In 2018, I sustained a serious back injury while traveling for work. For the next three months, I was unable to sit in a chair or climb stairs without acute pain and would then endure chronic pain for the next year and a half. I was given adjustments to my work duties for eight weeks and a rising desk was installed in my office to allow me to work while standing.
Although I move through this world with all the privileges as an able-bodied person, my injury gave me my first taste of the hostility our capitalistic world bears for bodies that are deemed less productive. Despite my limited and temporary injury, some of the ableist experiences I witnessed included:
- Being suspected of lying about and exaggerating my injury to get out of work.
- Being told other people with similar injuries don’t need work adjustments.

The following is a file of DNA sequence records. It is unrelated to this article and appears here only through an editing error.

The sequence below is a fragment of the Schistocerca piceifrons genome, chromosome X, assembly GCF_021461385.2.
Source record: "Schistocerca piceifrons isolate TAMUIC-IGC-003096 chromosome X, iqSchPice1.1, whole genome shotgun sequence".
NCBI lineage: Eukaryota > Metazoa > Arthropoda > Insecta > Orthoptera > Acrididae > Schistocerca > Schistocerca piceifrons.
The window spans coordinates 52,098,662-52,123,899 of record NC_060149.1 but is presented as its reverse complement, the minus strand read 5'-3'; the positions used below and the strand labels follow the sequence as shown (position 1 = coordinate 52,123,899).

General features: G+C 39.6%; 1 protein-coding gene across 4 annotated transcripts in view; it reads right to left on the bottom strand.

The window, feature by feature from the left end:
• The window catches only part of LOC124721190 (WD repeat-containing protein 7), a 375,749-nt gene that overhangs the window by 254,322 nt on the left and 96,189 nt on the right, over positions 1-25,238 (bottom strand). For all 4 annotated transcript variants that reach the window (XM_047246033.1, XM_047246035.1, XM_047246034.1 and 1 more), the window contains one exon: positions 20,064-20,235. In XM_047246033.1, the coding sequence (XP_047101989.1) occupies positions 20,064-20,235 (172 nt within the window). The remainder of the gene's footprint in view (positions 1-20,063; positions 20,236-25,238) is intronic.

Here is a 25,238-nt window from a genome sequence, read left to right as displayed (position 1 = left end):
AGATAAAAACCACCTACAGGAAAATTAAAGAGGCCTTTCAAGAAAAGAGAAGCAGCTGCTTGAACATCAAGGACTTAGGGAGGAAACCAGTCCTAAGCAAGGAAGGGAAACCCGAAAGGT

- Being accused of not pulling my weight at work while I was suffering from chronic pain.
- Being told numerous stories of how other disabled, injured, or ill colleagues cause inconvenience to the workplace.
My back pain was manageable. The constant shaming that left me feeling like a burden and a failure was not.
This post discusses the ways systemic disablism and ableism are internalized by all of us living within the dominator culture that judges disabled bodies to be deficient. I draw on disability scholarship and the work of disability justice activists to outline six signs of internalized ableism before exploring what is necessary for healing.